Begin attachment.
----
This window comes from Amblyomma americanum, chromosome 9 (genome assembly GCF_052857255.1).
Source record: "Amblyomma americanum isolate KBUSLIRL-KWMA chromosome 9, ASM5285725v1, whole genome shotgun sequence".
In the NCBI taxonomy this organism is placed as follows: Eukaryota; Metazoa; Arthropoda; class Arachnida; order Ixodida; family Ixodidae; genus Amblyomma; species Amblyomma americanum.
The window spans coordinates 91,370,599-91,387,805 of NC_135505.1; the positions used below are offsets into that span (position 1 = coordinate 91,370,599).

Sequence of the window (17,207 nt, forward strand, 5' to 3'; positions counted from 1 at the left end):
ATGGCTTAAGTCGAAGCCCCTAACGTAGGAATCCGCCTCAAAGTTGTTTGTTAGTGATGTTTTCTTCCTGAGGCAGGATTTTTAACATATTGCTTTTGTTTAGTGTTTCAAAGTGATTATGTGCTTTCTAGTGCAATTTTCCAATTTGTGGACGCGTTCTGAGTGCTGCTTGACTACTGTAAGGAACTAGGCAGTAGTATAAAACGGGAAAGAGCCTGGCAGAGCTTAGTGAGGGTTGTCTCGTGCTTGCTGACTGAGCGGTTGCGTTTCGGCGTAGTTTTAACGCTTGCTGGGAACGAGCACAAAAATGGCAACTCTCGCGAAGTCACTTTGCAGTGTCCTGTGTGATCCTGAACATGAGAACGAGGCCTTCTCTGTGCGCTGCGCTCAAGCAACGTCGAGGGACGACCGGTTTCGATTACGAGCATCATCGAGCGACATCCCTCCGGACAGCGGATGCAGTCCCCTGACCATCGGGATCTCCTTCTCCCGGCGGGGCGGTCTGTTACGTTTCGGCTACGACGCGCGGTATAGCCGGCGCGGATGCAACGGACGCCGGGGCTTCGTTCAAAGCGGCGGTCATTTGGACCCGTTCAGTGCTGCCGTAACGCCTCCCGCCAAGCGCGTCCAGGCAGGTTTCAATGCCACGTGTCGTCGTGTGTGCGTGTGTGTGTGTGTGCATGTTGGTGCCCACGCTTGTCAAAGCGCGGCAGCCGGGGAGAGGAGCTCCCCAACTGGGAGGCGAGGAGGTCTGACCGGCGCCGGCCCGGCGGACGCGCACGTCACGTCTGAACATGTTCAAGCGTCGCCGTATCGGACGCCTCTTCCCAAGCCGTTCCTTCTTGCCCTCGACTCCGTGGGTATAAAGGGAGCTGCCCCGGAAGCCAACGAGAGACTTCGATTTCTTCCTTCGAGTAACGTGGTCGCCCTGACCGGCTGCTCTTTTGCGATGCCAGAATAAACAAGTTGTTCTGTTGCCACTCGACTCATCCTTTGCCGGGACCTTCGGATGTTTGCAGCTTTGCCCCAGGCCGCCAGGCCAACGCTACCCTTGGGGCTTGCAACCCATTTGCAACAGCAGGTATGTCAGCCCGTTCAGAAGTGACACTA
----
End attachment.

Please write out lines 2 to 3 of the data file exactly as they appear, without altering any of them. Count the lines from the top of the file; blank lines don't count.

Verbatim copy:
Source record: "Amblyomma americanum isolate KBUSLIRL-KWMA chromosome 9, ASM5285725v1, whole genome shotgun sequence".
In the NCBI taxonomy this organism is placed as follows: Eukaryota; Metazoa; Arthropoda; class Arachnida; order Ixodida; family Ixodidae; genus Amblyomma; species Amblyomma americanum.